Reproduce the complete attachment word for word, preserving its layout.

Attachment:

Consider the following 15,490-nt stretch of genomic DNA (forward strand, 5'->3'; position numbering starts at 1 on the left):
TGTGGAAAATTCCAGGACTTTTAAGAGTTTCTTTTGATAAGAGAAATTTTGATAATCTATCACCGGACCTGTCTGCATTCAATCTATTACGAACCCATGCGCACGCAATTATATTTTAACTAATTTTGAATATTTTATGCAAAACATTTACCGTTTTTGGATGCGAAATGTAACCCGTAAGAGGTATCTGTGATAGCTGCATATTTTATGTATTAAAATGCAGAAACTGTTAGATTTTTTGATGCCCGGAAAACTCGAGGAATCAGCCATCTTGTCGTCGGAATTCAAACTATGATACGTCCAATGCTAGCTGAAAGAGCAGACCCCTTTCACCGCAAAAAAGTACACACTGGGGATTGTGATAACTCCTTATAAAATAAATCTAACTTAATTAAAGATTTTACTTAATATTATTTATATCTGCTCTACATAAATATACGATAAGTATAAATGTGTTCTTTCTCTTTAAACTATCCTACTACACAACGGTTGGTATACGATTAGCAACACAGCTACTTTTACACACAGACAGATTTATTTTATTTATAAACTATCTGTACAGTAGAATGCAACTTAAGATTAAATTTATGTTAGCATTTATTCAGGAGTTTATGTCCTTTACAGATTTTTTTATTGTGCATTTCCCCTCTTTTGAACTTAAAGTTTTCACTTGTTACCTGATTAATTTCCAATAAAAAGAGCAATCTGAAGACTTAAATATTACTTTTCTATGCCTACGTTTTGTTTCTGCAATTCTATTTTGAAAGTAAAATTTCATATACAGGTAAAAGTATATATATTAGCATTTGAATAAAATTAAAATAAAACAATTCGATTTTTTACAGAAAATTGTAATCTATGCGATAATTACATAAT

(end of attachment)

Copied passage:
Consider the following 15,490-nt stretch of genomic DNA (forward strand, 5'->3'; position numbering starts at 1 on the left):
TGTGGAAAATTCCAGGACTTTTAAGAGTTTCTTTTGATAAGAGAAATTTTGATAATCTATCACCGGACCTGTCTGCATTCAATCTATTACGAACCCATGCGCACGCAATTATATTTTAACTAATTTTGAATATTTTATGCAAAACATTTACCGTTTTTGGATGCGAAATGTAACCCGTAAGAGGTATCTGTGATAGCTGCATATTTTATGTATTAAAATGCAGAAACTGTTAGATTTTTTGATGCCCGGAAAACTCGAGGAATCAGCCATCTTGTCGTCGGAATTCAAACTATGATACGTCCAATGCTAGCTGAAAGAGCAGACCCCTTTCACCGCAAAAAAGTACACACTGGGGATTGTGATAACTCCTTATAAAATAAATCTAACTTAATTAAAGATTTTACTTAATATTATTTATATCTGCTCTACATAAATATACGATAAGTATAAATGTGTTCTTTCTCTTTAAACTATCCTACTACACAACGGTTGGTATACGATTAGCAACACAGCTACTTTTACACACAGACAGATTTATTTTATTTATAAACTATCTGTACAGTAGAATGCAACTTAAGATTAAATTTATGTTAGCATTTATTCAGGAGTTTATGTCCTTTACAGATTTTTTTATTGTGCATTTCCCCTCTTTTGAACTTAAAGTTTTCACTTGTTACCTGATTAATTTCCAATAAAAAGAGCAATCTGAAGACTTAAATATTACTTTTCTATGCCTACGTTTTGTTTCTGCAATTCTATTTTGAAAGTAAAATTTCATATACAGGTAAAAGTATATATATTAGCATTTGAATAAAATTAAAATAAAACAATTCGATTTTTTACAGAAAATTGTAATCTATGCGATAATTACATAAT